The picketing continued. As a result, hundreds of farmers were arrested. They were taken away in Garda ‘Black Marias’. Some were brought in groups of eight before Dublin District Court, which sat late to process the cases. Others were held overnight in the Bridewell or Pearse Street Garda Stations.
All were treated well by the Gardaí who described them in court as having behaved in a “peaceable and orderly fashion.” There were some 50 charge sheets and the cases were adjourned to a later date.
Agriculture minister Charles Haughey infuriated the ICMSA when he described the protest during a Dáil debate as “the circus outside”. A 16-man delegation from the National Farmers’ Association also passed an ICMSA picket on its way into Government Buildings for an annual day-long farm income review with the minister and his senior officials.
The NFA said it had sought the meeting long before the picketing began; had postponed it in an effort to form a common front approach to the income crisis; and had invited the ICMSA to form a joint deputation to the minister but this was rejected.
After much agonising, the NFA said it had no option but to immediately pursue its own detailed demands in the normal way on behalf of its 120,000 members with a view to improving the position of all farmers, many of whom were said to be existing on an income of £4 a week.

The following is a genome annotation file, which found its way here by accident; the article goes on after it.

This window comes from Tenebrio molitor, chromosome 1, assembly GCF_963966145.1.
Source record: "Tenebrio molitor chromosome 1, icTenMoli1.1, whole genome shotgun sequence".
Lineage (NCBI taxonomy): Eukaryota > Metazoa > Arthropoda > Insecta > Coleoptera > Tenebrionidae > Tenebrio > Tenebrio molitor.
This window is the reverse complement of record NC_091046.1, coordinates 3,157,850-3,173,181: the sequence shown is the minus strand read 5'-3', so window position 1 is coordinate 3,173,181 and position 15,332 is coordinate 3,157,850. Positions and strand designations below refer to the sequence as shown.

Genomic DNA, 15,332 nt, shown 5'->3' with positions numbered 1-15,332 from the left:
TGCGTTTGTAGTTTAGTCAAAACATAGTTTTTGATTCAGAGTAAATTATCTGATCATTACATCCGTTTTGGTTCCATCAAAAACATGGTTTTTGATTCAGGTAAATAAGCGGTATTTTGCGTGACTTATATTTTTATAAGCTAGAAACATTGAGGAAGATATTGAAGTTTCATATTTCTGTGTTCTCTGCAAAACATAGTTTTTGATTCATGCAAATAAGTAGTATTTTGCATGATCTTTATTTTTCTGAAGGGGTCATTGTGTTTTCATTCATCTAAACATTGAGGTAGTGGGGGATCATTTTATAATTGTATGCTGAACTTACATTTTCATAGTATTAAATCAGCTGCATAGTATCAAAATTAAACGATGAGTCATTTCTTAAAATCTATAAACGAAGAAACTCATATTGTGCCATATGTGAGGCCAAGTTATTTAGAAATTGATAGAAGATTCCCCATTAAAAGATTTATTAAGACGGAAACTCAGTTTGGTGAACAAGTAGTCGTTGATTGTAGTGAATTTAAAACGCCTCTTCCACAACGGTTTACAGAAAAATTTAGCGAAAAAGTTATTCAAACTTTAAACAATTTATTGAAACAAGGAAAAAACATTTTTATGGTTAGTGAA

But the ICMSA, furious with the NFA, said it could not break trust with dairy farmers by entering into negotiations when so many of them were facing charges for picketing in pursuit of a milk price increase.
It saw the NFA action as a calculated move to muscle in on its campaign and claimed the country was astounded that any responsible farming organisation should meet with the minister when farmers were before the courts. The bitterness between the two bodies lasted a long time.
Earlier in the campaign, four ICMSA members with placards took up secondary picketing outside Government Buildings at 9.30am on a bright summer’s morning.
A state car suddenly pulled up beside the footpath and a well-dressed man alighted from the front passenger seat.
But instead of going around the front of the car and straight into his office, Charles Haughey walked to the back of it, bringing him into line with the picket. “Good morning, gentlemen. Lovely weather”, he smiled. The farmers returned his warm greeting. The mood music changed for the better.
Mr Haughey later that month announced a £5.5m farm package in the Dáil with the bulk of the money to come from taxation. The measures included an immediate price increase of 2d a gallon on both creamery and liquid milk. A quality premium on creamery milk would also be increased by 1d from the following April. And an expert group would be set up to report to the minister on a two-tier price for creamery milk.